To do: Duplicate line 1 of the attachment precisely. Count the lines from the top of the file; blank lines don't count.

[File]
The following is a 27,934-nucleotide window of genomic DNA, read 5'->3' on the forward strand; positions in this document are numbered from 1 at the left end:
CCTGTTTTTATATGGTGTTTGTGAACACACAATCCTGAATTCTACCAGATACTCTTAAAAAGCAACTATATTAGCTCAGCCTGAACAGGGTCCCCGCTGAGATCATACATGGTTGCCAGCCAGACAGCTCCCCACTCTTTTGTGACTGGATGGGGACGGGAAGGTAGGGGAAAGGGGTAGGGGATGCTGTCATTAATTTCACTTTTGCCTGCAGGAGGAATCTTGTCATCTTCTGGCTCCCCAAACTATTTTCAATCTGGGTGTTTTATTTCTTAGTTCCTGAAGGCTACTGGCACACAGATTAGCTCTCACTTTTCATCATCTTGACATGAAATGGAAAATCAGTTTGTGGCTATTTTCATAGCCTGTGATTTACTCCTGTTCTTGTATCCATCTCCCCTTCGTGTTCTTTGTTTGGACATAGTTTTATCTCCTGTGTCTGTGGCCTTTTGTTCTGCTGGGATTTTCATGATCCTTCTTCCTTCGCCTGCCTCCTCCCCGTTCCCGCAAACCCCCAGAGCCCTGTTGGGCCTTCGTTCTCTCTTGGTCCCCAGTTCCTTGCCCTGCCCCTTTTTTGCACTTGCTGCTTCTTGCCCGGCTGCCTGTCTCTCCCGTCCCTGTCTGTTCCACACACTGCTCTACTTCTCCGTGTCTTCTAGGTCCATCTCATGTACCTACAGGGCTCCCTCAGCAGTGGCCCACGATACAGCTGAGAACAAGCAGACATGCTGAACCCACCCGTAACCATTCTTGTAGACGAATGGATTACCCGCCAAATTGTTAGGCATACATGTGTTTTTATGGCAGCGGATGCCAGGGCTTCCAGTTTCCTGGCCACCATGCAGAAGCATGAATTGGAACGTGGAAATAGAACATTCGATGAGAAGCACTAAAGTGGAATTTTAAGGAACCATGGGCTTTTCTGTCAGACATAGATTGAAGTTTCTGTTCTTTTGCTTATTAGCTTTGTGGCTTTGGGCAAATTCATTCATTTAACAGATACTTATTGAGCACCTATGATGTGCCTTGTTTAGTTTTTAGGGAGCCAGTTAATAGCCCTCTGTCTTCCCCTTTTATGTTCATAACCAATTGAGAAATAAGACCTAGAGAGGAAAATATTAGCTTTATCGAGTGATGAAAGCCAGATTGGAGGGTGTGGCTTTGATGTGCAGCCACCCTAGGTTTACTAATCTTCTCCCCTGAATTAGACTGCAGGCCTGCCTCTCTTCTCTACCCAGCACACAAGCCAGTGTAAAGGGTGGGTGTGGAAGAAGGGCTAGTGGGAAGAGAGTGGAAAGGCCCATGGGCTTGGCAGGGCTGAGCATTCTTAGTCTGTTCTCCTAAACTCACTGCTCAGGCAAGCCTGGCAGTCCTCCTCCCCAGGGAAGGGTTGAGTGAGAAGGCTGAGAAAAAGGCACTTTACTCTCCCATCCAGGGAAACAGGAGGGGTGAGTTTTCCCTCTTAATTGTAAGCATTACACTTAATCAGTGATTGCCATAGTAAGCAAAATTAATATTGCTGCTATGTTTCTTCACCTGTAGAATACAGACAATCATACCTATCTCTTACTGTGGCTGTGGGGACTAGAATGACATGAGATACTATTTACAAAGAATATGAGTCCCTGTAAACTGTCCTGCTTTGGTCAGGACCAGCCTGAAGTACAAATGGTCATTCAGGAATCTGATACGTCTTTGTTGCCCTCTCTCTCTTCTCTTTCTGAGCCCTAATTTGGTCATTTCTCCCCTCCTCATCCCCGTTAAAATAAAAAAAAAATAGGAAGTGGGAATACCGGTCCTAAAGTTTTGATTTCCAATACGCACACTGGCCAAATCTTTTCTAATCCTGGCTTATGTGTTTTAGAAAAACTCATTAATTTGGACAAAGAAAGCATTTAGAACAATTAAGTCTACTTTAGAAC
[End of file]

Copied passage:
The following is a 27,934-nucleotide window of genomic DNA, read 5'->3' on the forward strand; positions in this document are numbered from 1 at the left end: